Let’s put it this way: I don’t know anyone, ever, who’s told me they can’t tolerate the feeling of cashmere on their skin. (Cashmere comes from goats, so it’s technically a hair, not a wool, but why quibble? It’s close enough for government purposes.)

The reason for the lack of itch: each tiny cashmere fibre has such a minuscule diameter that its ends don’t stick up and create that icky prickly feeling. It’s ultra-soft; in fact, it makes polyester fleece feel like steel wool.

And some wools—most notably merino, but others come close—almost rival cashmere in the softness sweepstakes.

Wool diameter is measured in microns (µm), and just for reference, cashmere cannot exceed 19µm. Merino ranges from ultra-fine (11.5–15 µm) through fine (18.6–19.5 µm), medium (19.6–22.9 µm), and strong (23–24.5 µm). Seriously, this stuff is soft.

alt="IMAGE-sweater-handspun-handknit-shetland-combed-top"

This one isn’t so soft…but it’s super-warm.

Of course, softness isn’t necessarily the most important quality in wool—sometimes I’m much more interested in sheer brute warmth, which can call for a rougher grade, but I won’t be wearing that next to my skin.

However, for wool newbies, it can be reassuring to know that it’s possible to be both warm and comfortable…at the same time.

So as the mercury plummets (and in Britain, at least, fuel prices skyrocket), it’s definitely worth giving wool a second look.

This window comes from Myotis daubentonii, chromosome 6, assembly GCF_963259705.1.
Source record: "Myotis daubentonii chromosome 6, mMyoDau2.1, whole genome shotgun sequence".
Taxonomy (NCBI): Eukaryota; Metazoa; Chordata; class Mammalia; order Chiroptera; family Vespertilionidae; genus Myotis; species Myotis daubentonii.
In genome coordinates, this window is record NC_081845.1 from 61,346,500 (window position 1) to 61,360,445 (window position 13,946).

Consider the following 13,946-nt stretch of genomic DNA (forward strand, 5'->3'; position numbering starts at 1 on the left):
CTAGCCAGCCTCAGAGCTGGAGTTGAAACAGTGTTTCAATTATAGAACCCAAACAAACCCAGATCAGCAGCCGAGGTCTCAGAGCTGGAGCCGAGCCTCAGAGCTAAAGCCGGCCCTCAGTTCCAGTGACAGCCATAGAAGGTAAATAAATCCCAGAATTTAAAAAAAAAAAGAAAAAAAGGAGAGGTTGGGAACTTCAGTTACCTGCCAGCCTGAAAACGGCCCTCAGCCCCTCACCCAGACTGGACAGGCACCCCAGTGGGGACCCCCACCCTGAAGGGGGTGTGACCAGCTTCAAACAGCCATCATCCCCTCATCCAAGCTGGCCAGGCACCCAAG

I haven’t even started to delve into the glories of handknitted garments; I figure you can only take so much proselytizing in one go. Next time, however, you might not be so lucky.

Stay warm!

Love,

Karen

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8 thoughts on “Help me make it through the winter: Staying warm as the temps drop

  1. Yes!! I love wool. My winter coats are always wool, and I love the weight and bulk of them. Maybe they can’t compete in a snowstorm with some waterproof goretex or whatever it’s called, but I stand by them as the all-around best bet for winter warmth. And I enjoyed the little lesson in the details of wool :)

  2. I cannot wear wool – can’t have it anywhere near my skin. But I’m also the person who cuts all the tags out of my clothes because they irritate me. Thankfully I live in a warm climate and can make do on chilly days with layers of cotton sweaters and tops. And I may be one of the only people in the world who finds cashmere itchy – though it’s ok if I wear it over another top.

    • I’ve always said you’re one in a million, Sharon! Seriously, I do know a few people who are unable to tolerate animal fibre of any kind, and luckily for them, they all seem to live in warm climates. I’d be in deep trouble if I had that problem!
      ^K.

  3. Okay, Sharon said she lives in a warm climate, and once again I am jealous of someone today who could say that!

    I love to knit, but never made it past blankets and scarves. I knit for orphans because the thought of them shivering without a new blankie goes right through me.

    I love this post! I shouldn’t complain about the Jersey winter compared to Canada, but boy, am I cold already!

    • It’s all about what you’re used to, Cathy. I grew up on Canada’s west coast, where winters are probably pretty similar to those in NJ–blowy and damp, but not all that cold. So when we moved to Central Canada, I thought I’d died and gone to hell! These days, though, the cold doesn’t bother me nearly as much. Partly acclimatization, partly liberal use of wool. :)

      I know what you mean about knitting for charity–I’ve done some of that too, and it’s very satisfying to know that some little kid or homeless person will be less chilled because of what I’ve made.

      ^K.